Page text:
The Ketubah Incident
Our friends’ two children were getting married. The weddings would be a month apart. It was going to be a joyous, albeit expensive time for all involved.
Every week, my friend would call me to complain about the cost of the weddings, especially his daughter’s. He was also paying for his son’s wedding. I would listen sympathetically but I would stress that he was having a great time participating in the planning and in finally getting the both of them married. He was really enjoying himself, especially in bargaining with the various vendors. Something he is both skilled at and loves.
His daughter had called me during all this and we discussed her father’s calls to me and his complaints about the cost and the “work” he was putting into this wedding.
I told her to tell him: “It’s your job to pay, so stop complaining because you love that your children are getting married. Besides, you only have one daughter and one son and that’s what the monies are for.”
A few days later he called me and told me his daughter told him “Shelly said it’s your job to pay, so stop complaining and enjoy it.”
“Did you tell her that?” he demanded.
“Absolutely” I answered. “Isn’t it your job to pay and don’t you enjoy it?”
“Well, yes,” he replied, “but you didn’t have to tell her”. He continued paying and complaining right up until the days of the weddings.
As his daughter’s wedding approached, I received a phone call from his daughter and him asking me to be the witness on the Ketubah.
For those unfamiliar with the term, a Ketubah is a marriage contract. All Jewish couples have to have a Ketubah to be officially married. It sets out the terms of the marriage in terms of duties and possessions of the bride and groom. In older times it was a safeguard for the bride, detailing what her rights were and what belonged to her in case of a divorce. Now it is a formality setting up the marriage according to Jewish Law. Many couples help write their own Ketubahs. Many couples have elaborate and decorative ones that are displayed in their home.
It is an honor to be asked and I readily accepted.
The day of the daughter’s wedding came and Barbara and I arrived early so I could sign the Ketubah before the ceremony. We all gathered in a room and I met the Rabbi who not only was going to officiate at the ceremony but had created the Ketubah by hand for the couple.
“You’re the witness?” he asked.
“Yes,” I replied.
“You do know how to sign your name in Hebrew, don’t you?” he inquired.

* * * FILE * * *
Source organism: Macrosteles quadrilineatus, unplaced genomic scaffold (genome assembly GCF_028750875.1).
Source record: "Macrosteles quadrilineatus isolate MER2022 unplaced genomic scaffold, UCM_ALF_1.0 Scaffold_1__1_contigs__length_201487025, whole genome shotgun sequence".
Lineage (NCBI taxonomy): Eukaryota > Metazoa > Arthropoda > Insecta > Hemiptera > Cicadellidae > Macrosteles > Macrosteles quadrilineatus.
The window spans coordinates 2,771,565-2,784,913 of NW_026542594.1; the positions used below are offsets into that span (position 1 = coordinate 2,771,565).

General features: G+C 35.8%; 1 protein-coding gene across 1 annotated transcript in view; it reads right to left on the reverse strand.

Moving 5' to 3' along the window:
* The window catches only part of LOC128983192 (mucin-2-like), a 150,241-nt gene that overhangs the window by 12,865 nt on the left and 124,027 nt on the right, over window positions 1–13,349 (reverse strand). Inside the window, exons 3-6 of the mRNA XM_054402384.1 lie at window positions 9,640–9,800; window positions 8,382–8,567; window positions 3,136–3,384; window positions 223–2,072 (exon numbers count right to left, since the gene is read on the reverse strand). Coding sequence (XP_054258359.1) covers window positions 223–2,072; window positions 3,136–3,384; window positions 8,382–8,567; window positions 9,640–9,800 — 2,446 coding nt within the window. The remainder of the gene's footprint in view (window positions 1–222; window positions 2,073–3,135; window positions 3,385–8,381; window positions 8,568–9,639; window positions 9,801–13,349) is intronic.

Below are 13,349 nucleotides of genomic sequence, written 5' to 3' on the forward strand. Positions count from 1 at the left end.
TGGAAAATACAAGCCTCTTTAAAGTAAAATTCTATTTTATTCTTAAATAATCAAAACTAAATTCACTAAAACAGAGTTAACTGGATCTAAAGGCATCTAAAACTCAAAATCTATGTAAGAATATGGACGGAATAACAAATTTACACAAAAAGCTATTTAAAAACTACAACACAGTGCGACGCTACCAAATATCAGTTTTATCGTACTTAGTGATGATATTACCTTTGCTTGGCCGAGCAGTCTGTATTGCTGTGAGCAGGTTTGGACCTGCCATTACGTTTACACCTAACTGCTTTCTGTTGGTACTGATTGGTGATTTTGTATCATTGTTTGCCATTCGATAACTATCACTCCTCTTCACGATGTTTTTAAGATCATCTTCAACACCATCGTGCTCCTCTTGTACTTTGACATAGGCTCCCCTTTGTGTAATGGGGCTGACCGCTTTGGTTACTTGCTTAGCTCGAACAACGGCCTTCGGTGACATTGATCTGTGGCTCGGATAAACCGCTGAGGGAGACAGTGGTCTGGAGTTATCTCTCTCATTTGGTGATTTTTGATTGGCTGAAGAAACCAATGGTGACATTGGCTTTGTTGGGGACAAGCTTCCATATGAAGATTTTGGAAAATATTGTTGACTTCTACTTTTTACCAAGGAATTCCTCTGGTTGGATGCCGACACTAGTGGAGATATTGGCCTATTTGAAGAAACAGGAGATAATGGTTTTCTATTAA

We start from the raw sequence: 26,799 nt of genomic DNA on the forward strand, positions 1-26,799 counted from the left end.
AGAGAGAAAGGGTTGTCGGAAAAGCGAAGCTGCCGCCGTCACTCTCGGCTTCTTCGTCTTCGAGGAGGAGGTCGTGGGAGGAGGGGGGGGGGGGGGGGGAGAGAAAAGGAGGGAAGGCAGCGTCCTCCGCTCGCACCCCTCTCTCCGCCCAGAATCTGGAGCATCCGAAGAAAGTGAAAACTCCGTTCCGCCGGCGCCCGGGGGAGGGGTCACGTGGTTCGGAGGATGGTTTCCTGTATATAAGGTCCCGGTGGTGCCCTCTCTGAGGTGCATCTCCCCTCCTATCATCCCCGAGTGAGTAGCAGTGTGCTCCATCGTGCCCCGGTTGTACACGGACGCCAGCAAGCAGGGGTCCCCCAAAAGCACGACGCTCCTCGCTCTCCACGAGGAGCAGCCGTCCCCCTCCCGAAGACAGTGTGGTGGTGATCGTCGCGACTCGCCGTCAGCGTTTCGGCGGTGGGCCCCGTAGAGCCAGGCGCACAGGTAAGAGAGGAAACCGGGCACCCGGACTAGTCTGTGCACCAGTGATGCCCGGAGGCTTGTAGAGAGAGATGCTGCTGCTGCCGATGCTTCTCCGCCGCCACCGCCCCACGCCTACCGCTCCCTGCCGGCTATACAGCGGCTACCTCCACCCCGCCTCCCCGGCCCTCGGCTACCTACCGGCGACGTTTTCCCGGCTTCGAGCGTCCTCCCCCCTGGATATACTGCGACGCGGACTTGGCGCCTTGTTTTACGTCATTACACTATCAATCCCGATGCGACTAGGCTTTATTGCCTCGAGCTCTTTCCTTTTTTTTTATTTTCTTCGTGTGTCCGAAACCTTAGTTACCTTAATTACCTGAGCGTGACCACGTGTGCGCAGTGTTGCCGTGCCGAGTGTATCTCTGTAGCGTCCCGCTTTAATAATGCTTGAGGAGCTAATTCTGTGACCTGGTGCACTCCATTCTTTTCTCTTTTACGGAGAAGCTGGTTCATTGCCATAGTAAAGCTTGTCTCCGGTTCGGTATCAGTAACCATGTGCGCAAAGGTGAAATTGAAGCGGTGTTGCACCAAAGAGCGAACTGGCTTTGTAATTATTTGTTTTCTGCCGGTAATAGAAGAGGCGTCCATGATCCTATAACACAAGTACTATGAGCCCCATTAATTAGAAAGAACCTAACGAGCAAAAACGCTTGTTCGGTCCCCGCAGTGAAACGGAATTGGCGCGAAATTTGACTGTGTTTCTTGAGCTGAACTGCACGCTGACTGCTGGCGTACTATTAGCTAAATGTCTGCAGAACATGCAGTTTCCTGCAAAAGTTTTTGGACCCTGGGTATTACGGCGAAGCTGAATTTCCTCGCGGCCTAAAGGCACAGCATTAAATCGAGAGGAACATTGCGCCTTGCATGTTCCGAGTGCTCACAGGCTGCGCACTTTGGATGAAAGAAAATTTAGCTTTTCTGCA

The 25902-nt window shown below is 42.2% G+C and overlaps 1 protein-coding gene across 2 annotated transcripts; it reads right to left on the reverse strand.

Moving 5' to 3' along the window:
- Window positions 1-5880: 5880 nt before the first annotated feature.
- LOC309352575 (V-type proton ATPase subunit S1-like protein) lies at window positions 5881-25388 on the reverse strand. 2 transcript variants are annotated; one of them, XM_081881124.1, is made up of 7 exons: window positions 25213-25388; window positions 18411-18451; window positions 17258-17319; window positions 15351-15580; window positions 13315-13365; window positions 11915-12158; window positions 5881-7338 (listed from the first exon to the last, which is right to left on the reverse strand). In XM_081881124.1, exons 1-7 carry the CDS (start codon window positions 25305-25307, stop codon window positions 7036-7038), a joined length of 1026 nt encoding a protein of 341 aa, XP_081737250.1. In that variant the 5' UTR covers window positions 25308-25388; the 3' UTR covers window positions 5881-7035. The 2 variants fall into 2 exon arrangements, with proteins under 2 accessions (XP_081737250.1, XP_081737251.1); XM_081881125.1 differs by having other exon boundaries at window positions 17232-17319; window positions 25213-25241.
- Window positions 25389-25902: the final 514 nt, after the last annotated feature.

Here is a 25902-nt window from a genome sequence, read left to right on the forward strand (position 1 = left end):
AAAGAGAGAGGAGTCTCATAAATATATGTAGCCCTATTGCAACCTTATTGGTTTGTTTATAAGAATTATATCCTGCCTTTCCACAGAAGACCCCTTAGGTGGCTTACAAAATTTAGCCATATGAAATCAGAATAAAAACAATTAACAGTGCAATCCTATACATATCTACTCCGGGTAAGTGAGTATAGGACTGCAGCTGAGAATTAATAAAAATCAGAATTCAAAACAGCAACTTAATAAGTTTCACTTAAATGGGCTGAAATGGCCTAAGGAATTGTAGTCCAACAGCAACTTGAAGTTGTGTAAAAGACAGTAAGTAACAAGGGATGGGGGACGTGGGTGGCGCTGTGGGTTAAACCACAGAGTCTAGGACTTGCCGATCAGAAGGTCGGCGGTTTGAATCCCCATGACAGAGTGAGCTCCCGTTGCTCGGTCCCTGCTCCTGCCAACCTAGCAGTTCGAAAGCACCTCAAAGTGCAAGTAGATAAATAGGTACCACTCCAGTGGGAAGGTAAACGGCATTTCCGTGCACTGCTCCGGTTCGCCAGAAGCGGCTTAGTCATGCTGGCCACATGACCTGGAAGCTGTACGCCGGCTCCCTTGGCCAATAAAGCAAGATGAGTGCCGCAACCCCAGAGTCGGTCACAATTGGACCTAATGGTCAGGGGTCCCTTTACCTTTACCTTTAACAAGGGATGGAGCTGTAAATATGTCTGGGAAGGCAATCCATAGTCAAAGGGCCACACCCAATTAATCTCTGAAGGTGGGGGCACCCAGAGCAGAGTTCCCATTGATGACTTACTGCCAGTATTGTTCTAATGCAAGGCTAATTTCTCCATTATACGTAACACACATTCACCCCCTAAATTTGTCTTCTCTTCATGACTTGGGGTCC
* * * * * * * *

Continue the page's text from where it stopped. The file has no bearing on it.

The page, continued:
“Not since I was 13,” I said, panic beginning to rear its ugly head.
“Could you write it out for me and I can copy it?”, I asked both hopefully and somewhat desperately.
“Yes, but you will have to practice for a few minutes. I took great care on this Ketubah and you have to do a good job so as not to ruin it,” he stated.
The Ketubah was beautifully done, and I didn’t want to ruin it.
I took about five minutes to practice writing my name in Hebrew and was able to sign the Ketubah to his satisfaction. The ceremony was then able to begin. I had “saved the day” or at least I thought so in my “Walter Mitty” reverie.
The wedding was beautiful, the bride was gorgeous and a terrific time was had by all.
As the son’s wedding approached, I was again asked to sign the Ketubah for him.
It was going to be the same Rabbi, and I was not going to be caught unprepared this time.
I printed out my name in Hebrew from the internet and practiced until it looked like the printout. I was ready!
The day of the wedding, Barbara and I, once again arrived and found the bridal party with the Rabbi. He remembered me and asked if I was prepared to sign again.
“Absolutely,” I replied, “I’ve been practicing”
But just in case I had prepared a cheat sheet for me to copy from. I wasn’t going to ruin the moment.
I sat down and signed my name with some confidence, and was given a nod of approval from the Rabbi. This was also a very beautiful Ketubah.
Once again, Walter Mitty had saved the day. The wedding could go on.
The bride was beautiful, the wedding was a great success, all was well with the world.
Two days later my friend called me and told me a sad tale.
While walking to the altar to conduct the ceremony, the Rabbi had dropped the Ketubah, face down on the wet floor (it was an outdoor ceremony and it had rained about 1/2 hour before). The wet floor had ruined the Ketubah.
The Rabbi had created a new one, and I was asked to meet the Rabbi at his office and sign again. Of course I readily agreed.
I hastily located my cheat sheet and practiced before going to the Rabbi’s office. I set up a time and I met him to re-sign the Ketubah.
I successfully performed my task, once again “saving the day”.
Now that I have some expertise in signing my name in Hebrew, perhaps I could make a career out of being a witness.
Anyone having a wedding coming up?